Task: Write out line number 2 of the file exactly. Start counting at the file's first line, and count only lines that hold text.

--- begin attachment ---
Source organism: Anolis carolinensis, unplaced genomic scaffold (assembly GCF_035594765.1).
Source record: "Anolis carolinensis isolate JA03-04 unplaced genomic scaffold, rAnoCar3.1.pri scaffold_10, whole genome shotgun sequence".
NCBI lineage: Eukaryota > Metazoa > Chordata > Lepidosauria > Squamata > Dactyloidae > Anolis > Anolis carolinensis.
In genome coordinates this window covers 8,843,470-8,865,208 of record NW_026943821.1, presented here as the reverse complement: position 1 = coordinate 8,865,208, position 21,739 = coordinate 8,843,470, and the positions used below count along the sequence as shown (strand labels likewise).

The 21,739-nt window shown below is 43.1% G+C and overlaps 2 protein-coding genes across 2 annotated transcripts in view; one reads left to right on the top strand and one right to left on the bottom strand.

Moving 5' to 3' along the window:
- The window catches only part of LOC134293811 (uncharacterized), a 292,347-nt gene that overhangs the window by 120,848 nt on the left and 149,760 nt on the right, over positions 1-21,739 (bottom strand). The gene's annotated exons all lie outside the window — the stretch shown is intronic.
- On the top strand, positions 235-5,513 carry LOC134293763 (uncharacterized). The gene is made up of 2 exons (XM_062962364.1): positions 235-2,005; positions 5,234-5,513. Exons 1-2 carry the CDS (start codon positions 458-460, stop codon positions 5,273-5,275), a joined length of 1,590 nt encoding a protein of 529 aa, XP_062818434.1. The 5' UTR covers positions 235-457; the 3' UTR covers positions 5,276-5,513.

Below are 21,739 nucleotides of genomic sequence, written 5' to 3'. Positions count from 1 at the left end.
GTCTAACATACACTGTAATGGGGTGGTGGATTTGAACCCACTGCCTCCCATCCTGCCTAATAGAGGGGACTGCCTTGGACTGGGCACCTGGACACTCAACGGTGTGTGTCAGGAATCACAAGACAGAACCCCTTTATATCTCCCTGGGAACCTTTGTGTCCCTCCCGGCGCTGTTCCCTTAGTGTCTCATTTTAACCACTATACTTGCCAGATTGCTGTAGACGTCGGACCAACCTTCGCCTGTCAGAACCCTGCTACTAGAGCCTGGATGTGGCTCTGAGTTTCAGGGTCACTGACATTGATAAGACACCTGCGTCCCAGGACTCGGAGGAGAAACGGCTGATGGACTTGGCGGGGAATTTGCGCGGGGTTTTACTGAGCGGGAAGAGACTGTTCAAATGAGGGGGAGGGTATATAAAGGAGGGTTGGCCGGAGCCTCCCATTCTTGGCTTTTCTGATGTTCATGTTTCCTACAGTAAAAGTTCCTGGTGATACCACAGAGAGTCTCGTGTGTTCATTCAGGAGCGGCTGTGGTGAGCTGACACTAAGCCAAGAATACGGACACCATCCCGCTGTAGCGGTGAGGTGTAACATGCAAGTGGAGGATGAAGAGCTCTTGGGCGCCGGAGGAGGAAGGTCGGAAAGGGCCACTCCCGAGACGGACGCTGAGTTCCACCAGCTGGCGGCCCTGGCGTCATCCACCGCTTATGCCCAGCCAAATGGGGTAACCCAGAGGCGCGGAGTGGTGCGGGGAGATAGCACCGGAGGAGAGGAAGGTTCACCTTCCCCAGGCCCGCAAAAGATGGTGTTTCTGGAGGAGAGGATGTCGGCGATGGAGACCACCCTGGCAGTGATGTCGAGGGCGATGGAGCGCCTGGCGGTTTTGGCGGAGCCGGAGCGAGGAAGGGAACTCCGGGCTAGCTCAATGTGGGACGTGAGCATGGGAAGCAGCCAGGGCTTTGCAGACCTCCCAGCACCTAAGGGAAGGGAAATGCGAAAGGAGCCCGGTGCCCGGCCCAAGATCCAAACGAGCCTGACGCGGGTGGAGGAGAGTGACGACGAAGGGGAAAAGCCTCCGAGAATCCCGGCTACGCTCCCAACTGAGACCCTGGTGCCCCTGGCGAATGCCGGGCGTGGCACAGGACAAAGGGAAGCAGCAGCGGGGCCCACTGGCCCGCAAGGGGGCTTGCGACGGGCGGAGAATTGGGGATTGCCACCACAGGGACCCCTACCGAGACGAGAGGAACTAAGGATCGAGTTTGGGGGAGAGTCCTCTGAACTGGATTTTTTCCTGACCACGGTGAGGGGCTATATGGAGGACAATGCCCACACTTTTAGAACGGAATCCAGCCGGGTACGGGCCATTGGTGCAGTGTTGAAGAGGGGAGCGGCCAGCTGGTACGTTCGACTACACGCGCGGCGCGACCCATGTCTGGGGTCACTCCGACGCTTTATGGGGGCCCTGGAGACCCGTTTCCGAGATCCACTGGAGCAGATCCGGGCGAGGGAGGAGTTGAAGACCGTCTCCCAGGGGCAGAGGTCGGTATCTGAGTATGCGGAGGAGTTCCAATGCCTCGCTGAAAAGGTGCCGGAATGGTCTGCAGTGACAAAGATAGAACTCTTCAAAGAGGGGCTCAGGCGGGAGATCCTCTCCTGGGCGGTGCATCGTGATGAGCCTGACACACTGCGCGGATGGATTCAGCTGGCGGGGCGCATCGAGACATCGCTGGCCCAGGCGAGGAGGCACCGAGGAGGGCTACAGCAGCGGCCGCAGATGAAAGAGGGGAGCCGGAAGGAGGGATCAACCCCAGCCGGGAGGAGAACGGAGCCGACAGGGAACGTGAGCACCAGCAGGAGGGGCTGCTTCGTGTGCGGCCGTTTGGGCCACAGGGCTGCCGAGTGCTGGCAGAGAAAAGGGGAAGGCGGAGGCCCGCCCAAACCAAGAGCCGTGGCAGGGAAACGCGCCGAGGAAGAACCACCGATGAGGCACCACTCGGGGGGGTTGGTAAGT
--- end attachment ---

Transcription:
Source record: "Anolis carolinensis isolate JA03-04 unplaced genomic scaffold, rAnoCar3.1.pri scaffold_10, whole genome shotgun sequence".